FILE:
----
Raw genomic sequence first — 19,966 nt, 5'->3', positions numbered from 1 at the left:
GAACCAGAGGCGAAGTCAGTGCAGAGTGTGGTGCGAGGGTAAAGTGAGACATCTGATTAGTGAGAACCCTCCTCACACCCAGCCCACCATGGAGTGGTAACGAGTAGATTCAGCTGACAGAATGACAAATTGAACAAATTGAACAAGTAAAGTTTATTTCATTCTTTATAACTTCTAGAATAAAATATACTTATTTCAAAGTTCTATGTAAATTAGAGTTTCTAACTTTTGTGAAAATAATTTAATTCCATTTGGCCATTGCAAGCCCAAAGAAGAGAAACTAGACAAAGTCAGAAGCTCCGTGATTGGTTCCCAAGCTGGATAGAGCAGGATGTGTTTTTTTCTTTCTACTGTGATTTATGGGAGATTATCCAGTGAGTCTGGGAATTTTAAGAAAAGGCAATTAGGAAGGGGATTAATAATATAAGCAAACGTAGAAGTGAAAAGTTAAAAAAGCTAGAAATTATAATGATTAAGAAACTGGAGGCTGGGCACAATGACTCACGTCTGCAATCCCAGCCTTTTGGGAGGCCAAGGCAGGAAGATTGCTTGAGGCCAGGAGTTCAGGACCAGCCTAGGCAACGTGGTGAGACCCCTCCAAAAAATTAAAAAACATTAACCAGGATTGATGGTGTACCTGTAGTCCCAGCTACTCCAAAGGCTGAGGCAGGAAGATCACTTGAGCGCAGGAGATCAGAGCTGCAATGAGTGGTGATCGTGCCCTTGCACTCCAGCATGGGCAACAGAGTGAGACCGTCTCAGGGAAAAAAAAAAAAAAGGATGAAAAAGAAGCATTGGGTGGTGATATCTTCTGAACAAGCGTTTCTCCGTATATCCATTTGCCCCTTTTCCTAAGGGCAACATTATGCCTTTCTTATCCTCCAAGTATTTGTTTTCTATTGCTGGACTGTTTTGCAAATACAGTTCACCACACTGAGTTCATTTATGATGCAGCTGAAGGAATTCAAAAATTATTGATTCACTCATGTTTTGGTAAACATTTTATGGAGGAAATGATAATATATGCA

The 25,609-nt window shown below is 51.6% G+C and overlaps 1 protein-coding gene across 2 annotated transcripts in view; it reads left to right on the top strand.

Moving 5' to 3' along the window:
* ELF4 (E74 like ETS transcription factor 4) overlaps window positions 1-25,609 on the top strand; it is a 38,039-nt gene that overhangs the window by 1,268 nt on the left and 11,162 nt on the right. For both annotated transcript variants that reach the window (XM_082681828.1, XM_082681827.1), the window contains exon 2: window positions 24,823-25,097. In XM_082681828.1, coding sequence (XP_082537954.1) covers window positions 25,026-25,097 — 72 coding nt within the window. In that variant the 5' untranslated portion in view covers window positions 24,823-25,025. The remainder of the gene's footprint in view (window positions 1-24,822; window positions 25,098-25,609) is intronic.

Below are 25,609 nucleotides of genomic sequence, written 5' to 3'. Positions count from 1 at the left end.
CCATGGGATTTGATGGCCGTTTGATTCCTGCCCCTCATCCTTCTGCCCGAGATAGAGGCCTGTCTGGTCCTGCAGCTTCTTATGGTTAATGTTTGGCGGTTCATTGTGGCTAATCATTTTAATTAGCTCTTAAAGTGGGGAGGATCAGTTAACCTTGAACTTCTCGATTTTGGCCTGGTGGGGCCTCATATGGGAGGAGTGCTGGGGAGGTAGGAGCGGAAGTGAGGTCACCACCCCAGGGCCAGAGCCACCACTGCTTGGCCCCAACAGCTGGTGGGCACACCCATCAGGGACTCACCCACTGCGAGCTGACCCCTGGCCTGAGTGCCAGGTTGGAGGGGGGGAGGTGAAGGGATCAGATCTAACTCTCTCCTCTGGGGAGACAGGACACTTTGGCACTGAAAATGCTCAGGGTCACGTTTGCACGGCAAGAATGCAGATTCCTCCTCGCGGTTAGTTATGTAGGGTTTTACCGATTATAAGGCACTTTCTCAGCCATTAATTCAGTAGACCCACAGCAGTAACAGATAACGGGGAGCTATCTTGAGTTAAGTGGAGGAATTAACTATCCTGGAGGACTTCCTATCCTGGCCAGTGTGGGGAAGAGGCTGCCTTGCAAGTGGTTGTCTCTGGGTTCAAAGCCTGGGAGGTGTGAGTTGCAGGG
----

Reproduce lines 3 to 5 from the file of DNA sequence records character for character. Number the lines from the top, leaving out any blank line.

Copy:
The 25,609-nt window shown below is 51.6% G+C and overlaps 1 protein-coding gene across 2 annotated transcripts in view; it reads left to right on the top strand.

Moving 5' to 3' along the window:
* ELF4 (E74 like ETS transcription factor 4) overlaps window positions 1-25,609 on the top strand; it is a 38,039-nt gene that overhangs the window by 1,268 nt on the left and 11,162 nt on the right. For both annotated transcript variants that reach the window (XM_082681828.1, XM_082681827.1), the window contains exon 2: window positions 24,823-25,097. In XM_082681828.1, coding sequence (XP_082537954.1) covers window positions 25,026-25,097 — 72 coding nt within the window. In that variant the 5' untranslated portion in view covers window positions 24,823-25,025. The remainder of the gene's footprint in view (window positions 1-24,822; window positions 25,098-25,609) is intronic.